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Eye Health Library / Eye Exam & Diagnoses
A pterygium is a benign, triangular-shaped growth of the conjunctiva that grows onto the cornea. The conjunctiva is the thin clear layer of tissue that lies over the white of the eyeball. A pterygium is made up of collagen and fibrovascular tissue that grows from the conjunctiva and eventually advances onto the cornea (the clear window of the eye). Pterygia are more commonly located on the inner or medial portion of the eye (toward the nose).
The exact cause is unknown. However, it has been associated with excessive sun or UV exposure, wind, dust and sand exposure. As such, protecting your eyes from the elements can help slow the growth of a pterygium. Even though a pterygium is considered a benign growth of the eye, it can become an annoyance when it becomes irritated or inflamed. Should you notice any type of growth on the eye, it is important to have it properly diagnosed by your local doctor of optometry.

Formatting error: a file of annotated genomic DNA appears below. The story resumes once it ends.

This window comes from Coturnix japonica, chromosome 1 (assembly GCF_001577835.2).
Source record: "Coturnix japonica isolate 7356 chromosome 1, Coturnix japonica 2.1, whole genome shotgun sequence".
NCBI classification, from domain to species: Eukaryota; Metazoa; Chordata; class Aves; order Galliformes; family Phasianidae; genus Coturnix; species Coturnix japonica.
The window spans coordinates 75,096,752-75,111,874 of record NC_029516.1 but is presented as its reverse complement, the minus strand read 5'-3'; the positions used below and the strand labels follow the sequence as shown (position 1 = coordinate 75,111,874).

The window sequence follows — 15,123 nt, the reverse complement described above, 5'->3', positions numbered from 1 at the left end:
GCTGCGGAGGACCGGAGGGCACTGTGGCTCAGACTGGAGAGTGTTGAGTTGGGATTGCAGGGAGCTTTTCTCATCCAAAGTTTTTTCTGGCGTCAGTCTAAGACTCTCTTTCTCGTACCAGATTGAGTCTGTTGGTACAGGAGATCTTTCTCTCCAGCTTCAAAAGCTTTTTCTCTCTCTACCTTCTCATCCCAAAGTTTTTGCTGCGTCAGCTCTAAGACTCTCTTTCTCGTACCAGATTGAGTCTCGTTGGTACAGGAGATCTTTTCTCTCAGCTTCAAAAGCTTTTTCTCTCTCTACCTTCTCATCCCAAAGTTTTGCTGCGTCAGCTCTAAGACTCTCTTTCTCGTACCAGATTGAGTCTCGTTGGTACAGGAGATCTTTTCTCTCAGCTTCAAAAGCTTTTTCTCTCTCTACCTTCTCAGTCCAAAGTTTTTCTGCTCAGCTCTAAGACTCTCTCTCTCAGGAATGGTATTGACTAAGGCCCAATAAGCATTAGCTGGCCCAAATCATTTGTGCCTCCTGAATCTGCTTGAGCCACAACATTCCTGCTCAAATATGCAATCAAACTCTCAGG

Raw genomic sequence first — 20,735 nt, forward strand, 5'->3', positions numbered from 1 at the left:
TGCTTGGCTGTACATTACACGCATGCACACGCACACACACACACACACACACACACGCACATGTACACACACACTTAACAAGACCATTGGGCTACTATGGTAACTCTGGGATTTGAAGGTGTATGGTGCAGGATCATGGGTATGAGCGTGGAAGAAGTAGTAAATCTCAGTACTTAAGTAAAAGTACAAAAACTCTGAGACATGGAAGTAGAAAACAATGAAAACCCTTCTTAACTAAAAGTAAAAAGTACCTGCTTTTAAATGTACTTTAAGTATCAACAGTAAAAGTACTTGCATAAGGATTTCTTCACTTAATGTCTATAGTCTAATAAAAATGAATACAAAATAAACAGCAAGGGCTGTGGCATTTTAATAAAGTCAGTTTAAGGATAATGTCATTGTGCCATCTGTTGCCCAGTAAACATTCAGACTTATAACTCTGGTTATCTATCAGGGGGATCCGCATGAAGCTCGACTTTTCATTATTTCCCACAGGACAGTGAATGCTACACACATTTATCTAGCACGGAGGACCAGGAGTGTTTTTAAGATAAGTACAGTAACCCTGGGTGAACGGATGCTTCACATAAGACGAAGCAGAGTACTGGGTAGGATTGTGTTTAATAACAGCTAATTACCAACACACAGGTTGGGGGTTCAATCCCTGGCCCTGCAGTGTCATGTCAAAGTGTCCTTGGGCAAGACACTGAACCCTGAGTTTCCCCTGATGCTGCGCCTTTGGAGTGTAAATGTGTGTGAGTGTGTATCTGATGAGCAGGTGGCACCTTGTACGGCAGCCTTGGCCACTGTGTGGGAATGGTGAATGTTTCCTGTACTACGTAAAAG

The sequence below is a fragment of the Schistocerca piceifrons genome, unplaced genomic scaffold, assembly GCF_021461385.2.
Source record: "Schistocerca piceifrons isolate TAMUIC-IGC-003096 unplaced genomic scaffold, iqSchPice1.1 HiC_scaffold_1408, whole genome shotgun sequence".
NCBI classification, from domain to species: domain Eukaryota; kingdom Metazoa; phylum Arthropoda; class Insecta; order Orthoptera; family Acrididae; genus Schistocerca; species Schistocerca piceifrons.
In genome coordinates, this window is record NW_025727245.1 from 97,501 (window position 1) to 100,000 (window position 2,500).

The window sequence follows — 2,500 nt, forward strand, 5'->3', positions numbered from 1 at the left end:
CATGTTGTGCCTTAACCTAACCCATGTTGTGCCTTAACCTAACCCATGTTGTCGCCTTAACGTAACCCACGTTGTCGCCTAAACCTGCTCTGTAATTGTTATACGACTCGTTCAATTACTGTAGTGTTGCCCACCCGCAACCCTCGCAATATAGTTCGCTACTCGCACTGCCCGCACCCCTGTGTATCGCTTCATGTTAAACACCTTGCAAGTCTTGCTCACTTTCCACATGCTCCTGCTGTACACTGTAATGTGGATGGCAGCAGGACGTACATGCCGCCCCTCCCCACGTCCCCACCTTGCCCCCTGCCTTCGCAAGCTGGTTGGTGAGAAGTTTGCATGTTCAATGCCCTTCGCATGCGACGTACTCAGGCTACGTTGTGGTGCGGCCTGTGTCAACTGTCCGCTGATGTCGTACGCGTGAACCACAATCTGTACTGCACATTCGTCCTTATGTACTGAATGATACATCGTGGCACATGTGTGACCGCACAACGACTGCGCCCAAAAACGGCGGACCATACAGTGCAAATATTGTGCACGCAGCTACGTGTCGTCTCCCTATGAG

Normally there is no discomfort associated with a pterygium and it is asymptomatic; hence nothing is done for it. With mild to moderate pterygia, where the patient has symptoms, artificial tear supplements and/or mild anti-inflammatory drops can be used to minimize symptoms. If a pterygium becomes very large, irritated or encroaches toward the centre of the cornea, your doctor of optometry will refer you to an ophthalmologist to surgically remove the excess tissue. Unfortunately, even with complete removal, a pterygium can reoccur.
As a pterygium grows over the surface of the cornea and towards the centre of the eye, it becomes more problematic. Patients will notice that their eye constantly feels irritated and there may be a foreign body sensation. The pterygium may also become more cosmetically noticeable.